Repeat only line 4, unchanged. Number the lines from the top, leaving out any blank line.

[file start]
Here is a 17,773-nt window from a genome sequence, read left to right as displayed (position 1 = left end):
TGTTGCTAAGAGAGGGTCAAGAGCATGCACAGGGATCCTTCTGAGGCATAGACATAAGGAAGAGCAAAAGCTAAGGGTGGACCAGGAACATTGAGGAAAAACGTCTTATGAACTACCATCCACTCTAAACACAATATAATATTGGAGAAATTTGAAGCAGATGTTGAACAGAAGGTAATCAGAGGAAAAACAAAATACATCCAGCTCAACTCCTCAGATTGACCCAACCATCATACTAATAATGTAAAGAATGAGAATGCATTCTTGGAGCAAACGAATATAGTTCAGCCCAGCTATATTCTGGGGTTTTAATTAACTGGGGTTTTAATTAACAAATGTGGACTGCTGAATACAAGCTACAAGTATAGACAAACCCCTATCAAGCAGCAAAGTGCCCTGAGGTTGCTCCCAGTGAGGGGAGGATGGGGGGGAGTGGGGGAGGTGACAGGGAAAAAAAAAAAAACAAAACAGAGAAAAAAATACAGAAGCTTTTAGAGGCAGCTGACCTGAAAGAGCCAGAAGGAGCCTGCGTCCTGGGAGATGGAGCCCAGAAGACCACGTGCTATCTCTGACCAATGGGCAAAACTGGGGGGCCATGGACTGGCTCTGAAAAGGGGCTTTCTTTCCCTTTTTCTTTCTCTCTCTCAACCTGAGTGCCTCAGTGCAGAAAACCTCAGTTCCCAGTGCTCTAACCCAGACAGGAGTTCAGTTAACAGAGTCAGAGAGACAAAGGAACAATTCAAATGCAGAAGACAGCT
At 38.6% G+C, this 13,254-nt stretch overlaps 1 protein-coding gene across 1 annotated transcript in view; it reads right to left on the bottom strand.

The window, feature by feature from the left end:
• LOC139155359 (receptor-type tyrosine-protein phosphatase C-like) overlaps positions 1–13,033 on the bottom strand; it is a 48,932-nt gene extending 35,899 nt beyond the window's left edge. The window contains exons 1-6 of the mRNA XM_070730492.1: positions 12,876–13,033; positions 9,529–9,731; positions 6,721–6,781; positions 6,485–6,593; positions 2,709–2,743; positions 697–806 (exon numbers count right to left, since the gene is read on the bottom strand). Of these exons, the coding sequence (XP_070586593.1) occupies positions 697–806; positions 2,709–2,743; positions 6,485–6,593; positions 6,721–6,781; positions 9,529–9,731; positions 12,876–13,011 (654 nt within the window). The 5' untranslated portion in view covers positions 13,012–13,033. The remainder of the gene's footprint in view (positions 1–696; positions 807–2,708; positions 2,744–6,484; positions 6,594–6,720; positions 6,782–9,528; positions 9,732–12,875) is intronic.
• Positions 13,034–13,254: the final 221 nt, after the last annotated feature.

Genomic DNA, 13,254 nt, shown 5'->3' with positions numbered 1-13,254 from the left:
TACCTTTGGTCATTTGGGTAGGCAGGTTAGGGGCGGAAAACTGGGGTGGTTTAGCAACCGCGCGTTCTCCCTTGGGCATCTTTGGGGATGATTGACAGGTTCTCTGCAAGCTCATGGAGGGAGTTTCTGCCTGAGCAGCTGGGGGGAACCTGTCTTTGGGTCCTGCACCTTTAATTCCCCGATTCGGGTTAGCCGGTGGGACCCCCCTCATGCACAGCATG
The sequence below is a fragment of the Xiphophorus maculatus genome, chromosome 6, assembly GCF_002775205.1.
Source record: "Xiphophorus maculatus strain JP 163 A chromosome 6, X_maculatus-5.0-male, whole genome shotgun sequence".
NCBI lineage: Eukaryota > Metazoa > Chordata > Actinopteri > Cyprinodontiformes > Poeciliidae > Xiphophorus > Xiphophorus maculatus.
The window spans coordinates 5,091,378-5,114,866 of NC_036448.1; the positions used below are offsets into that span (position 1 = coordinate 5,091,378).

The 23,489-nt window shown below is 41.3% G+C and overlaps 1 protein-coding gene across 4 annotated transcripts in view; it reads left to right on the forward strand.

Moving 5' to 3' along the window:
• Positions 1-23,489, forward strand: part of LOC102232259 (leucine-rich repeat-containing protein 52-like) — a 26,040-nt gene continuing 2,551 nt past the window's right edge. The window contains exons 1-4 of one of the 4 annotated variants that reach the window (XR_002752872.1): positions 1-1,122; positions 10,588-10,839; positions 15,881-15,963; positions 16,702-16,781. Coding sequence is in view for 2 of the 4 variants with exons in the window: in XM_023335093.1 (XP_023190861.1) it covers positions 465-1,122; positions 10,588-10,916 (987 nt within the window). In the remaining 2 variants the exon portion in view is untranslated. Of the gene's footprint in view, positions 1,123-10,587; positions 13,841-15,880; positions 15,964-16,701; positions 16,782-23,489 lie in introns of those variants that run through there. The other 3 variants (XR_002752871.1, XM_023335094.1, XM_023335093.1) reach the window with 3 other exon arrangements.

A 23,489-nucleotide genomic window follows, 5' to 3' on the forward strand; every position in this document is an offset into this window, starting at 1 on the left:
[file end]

The window, feature by feature from the left end: